Angelina Jolie gives powerful speech about sexual abuse – and everyone needs to hear it
Angelina Jolie was one of the first women to come forward with her own story of sexual harassment from shamed movie producer Harvey Weinstein. Since then, many more have found the courage to speak up about their own encounters with Weinstein, as well as a number of other powerful figures in the industry.
For Jolie, the issue of sexual abuse is one she's extremely passionate about, and not just because it hits close to home. The 42-year-old has recently raised an important call-to-action on the same issue that affects parts of the world we don't hear about as much as Hollywood.
In a powerful keynote speech she delivered at the United Nations Peacekeeping Defence Ministerial Summit in Vancouver in 2017, Jolie called on international conflict negotiators to combat sexual violence that happens so frequently around the world.
The actress is also a special envoy for the UN High Commissioner for Refugees and has been speaking out about sexual violence for many years now, in 2014 pointing out how rape is a "weapon of war" done "to torture and to humiliate innocent people, and often very young children."
Appropriately, she didn't mention her own encounter with Weinstein during the speech – which happened in the late 90s when he made unwanted advances on her in a hotel room – but she did touch upon the matter within her field of work in Hollywood.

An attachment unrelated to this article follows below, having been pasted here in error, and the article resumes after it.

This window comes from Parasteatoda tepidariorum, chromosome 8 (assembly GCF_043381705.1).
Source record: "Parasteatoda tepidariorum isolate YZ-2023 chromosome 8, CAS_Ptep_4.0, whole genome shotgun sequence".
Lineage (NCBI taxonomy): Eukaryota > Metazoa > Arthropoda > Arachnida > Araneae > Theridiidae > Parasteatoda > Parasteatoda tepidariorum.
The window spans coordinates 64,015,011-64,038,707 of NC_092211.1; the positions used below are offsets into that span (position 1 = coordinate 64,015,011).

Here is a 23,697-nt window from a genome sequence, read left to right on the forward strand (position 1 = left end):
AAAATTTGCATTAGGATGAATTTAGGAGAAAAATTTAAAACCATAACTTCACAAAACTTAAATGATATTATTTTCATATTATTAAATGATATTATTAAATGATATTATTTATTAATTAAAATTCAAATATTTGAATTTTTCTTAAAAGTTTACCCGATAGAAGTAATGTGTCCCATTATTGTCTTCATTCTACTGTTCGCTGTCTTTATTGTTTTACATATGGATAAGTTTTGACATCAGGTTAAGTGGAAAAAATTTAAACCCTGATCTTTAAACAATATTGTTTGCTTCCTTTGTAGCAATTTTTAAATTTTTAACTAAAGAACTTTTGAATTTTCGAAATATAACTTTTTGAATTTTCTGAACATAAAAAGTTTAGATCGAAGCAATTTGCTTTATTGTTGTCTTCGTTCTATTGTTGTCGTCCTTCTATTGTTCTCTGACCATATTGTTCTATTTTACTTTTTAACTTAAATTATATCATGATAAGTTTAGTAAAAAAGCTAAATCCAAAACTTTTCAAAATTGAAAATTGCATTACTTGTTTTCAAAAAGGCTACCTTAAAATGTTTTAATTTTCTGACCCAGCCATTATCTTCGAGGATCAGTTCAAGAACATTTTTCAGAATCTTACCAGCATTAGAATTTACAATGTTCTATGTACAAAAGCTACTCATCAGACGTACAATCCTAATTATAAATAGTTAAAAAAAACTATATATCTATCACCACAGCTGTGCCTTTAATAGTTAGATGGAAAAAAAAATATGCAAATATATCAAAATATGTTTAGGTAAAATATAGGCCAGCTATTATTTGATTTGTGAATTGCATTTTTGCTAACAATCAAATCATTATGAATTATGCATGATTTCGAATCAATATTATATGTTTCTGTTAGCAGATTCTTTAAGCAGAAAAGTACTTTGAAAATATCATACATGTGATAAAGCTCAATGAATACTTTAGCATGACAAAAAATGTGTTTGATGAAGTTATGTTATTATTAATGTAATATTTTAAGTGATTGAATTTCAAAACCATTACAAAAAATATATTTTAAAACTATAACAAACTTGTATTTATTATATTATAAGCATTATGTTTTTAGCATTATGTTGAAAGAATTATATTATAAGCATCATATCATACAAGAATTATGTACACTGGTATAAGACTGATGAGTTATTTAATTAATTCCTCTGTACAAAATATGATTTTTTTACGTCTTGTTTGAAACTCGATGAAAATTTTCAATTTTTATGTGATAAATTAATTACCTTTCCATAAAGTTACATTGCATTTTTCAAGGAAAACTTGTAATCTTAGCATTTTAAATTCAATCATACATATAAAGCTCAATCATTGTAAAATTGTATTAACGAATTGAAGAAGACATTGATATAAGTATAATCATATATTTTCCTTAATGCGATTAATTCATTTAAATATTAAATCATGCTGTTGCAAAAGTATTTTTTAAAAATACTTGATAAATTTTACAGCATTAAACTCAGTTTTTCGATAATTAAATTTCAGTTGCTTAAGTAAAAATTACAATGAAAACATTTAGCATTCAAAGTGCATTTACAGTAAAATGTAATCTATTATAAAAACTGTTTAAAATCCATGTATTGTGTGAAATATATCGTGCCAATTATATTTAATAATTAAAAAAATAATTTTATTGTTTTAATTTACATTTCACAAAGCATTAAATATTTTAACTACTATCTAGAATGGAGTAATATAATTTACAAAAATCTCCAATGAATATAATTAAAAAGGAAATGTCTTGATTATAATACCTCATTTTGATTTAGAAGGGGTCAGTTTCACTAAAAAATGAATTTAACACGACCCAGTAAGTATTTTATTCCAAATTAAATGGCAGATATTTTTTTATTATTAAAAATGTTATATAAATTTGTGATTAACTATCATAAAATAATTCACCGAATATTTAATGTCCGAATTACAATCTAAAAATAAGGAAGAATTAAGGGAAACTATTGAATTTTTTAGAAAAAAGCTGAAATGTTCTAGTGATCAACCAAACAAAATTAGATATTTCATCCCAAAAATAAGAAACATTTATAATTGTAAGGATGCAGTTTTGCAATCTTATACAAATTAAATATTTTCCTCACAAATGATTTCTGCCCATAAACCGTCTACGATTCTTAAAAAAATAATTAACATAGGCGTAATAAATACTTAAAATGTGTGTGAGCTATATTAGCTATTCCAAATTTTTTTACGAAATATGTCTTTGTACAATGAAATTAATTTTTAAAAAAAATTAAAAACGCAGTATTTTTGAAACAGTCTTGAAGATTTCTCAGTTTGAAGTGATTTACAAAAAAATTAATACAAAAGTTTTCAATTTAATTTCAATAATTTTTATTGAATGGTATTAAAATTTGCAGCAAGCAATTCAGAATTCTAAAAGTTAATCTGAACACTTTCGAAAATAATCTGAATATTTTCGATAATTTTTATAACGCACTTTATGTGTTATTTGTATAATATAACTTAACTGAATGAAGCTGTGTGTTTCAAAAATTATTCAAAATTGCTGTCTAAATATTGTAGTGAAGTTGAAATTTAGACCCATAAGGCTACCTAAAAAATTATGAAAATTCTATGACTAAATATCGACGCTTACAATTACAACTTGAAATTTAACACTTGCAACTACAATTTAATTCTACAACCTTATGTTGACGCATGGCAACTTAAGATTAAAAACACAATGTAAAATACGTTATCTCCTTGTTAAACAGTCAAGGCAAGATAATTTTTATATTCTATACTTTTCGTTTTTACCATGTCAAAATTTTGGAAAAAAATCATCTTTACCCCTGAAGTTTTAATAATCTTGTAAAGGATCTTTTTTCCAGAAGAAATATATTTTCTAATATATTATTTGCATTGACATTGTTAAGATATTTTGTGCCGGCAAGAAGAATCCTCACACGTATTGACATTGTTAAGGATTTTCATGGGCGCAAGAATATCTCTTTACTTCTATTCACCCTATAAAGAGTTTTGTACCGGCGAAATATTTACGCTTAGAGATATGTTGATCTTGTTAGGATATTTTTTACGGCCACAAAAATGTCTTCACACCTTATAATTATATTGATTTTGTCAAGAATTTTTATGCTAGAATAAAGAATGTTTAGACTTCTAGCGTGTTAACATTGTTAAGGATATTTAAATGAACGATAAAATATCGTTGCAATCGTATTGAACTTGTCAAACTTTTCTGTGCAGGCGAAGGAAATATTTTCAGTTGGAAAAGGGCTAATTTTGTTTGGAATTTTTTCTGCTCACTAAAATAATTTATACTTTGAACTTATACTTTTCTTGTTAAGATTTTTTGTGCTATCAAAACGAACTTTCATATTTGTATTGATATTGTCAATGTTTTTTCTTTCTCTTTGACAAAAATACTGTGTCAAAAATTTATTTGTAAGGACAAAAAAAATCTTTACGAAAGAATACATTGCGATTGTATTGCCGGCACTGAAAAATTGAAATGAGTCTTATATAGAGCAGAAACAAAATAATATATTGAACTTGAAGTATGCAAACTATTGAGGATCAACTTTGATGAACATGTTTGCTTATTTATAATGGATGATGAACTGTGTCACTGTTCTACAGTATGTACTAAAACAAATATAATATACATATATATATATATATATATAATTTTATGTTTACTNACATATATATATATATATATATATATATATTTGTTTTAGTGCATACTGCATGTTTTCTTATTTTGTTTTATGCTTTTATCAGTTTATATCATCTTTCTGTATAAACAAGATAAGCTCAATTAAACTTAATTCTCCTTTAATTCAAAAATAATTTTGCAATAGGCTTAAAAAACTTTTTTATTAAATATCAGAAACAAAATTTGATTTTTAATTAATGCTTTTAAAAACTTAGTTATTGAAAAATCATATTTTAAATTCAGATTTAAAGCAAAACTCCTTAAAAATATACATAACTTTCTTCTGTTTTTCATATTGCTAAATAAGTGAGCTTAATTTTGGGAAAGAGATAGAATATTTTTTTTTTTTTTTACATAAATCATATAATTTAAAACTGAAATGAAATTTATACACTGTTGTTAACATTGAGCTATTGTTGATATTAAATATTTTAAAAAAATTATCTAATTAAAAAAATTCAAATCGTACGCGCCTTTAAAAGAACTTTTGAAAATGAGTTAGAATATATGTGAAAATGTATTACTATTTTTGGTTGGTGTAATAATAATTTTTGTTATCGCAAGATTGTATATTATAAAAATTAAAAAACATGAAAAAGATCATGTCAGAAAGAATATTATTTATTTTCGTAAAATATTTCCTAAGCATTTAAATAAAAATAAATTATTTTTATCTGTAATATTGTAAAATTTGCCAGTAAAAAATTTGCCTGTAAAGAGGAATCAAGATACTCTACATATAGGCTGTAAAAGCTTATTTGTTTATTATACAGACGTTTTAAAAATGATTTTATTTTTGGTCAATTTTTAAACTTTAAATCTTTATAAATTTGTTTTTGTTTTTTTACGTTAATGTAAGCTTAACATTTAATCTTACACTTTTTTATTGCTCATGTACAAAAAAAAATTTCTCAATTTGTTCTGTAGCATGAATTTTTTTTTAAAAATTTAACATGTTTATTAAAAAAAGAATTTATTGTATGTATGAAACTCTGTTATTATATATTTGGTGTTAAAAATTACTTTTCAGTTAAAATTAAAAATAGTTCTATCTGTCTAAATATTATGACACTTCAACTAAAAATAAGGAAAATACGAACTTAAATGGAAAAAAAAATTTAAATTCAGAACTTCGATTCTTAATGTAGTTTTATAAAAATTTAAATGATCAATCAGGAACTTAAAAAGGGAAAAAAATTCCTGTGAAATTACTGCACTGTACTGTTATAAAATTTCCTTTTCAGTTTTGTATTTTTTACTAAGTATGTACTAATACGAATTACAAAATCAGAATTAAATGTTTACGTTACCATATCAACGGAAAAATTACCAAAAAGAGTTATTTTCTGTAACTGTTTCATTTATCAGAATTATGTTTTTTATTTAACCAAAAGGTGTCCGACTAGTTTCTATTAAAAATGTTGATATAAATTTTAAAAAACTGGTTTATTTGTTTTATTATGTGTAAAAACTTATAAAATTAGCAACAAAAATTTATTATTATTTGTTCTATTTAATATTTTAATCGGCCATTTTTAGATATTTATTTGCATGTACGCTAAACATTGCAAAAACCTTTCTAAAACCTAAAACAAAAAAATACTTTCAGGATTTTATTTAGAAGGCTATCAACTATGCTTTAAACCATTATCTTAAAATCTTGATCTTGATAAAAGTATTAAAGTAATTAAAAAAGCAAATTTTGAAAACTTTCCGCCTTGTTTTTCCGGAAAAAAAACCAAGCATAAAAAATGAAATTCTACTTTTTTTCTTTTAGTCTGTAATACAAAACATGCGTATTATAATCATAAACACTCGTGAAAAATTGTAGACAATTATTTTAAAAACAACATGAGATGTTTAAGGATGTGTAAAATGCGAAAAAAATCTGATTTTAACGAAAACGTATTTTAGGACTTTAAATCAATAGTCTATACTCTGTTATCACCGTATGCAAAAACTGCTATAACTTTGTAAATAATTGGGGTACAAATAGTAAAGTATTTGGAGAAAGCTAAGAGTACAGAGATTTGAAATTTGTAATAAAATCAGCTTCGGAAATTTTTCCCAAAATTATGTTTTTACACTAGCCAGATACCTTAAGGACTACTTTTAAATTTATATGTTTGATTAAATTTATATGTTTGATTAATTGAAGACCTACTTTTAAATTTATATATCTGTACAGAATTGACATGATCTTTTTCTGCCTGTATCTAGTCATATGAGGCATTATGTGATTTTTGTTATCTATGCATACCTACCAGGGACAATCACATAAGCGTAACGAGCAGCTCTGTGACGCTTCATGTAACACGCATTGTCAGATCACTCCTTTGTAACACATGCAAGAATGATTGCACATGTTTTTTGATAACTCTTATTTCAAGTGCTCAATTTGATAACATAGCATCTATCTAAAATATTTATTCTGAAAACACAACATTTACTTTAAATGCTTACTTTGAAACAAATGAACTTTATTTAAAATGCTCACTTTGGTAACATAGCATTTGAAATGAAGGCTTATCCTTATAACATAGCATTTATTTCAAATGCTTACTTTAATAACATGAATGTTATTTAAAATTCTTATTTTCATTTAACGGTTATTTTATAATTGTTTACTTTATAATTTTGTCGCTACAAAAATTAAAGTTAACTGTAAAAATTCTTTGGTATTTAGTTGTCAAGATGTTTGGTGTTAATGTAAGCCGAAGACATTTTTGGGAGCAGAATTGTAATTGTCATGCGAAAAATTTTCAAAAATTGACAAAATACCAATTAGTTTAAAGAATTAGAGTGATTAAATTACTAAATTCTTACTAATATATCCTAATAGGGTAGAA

"Sexual violence is everywhere – in the industry where I work, in business, in universities, in politics, in the military, and across the world."
Jolie said sexual abuse is "a critical obstacle to achieving women's equality and our full human rights" and suggested the belief that "this behavior is sexual" is one of the key reasons these crimes still occur.
"All too often, these kinds of crimes against women are laughed off, depicted as a minor offense by someone who cannot control themselves, as an illness, or as some kind of exaggerated sexual need. But a man who mistreats women is not oversexed. He is abusive."
She referenced the most "extreme form" of sexual abuse where it is used "as a weapon of war". In the Democratic Republic of Congo, she said, militia fighters raped children because they were told "that blood of virgins would grant them supernatural protection". She added that all female Rohingya refugees in Bangladeshi camps had either survived sexual violence or had witnessed it.
But Jolie also debunked another myth – that it is an issue impossible to resolve. Pointing to efforts from military leaders in recent years, she highlighted the efforts where the taboo issue has not only been addressed but where action has also been taken.
"Look at how hard it is in our own societies, the argument goes. How could we possibly prevent sexual violence in the extreme conditions of war?
"It is hard, but it is not impossible. We have the laws, the institutions, and the expertise in gathering evidence. We are able to identify perpetrators. What is missing is the political will."
After highlighting that sexual violence can be combatted with the cooperation of senior military officers, Jolie concluded her speech by emphasising that it is possible.
"I am determined to do everything I can to support your efforts," she said, before exiting the stage.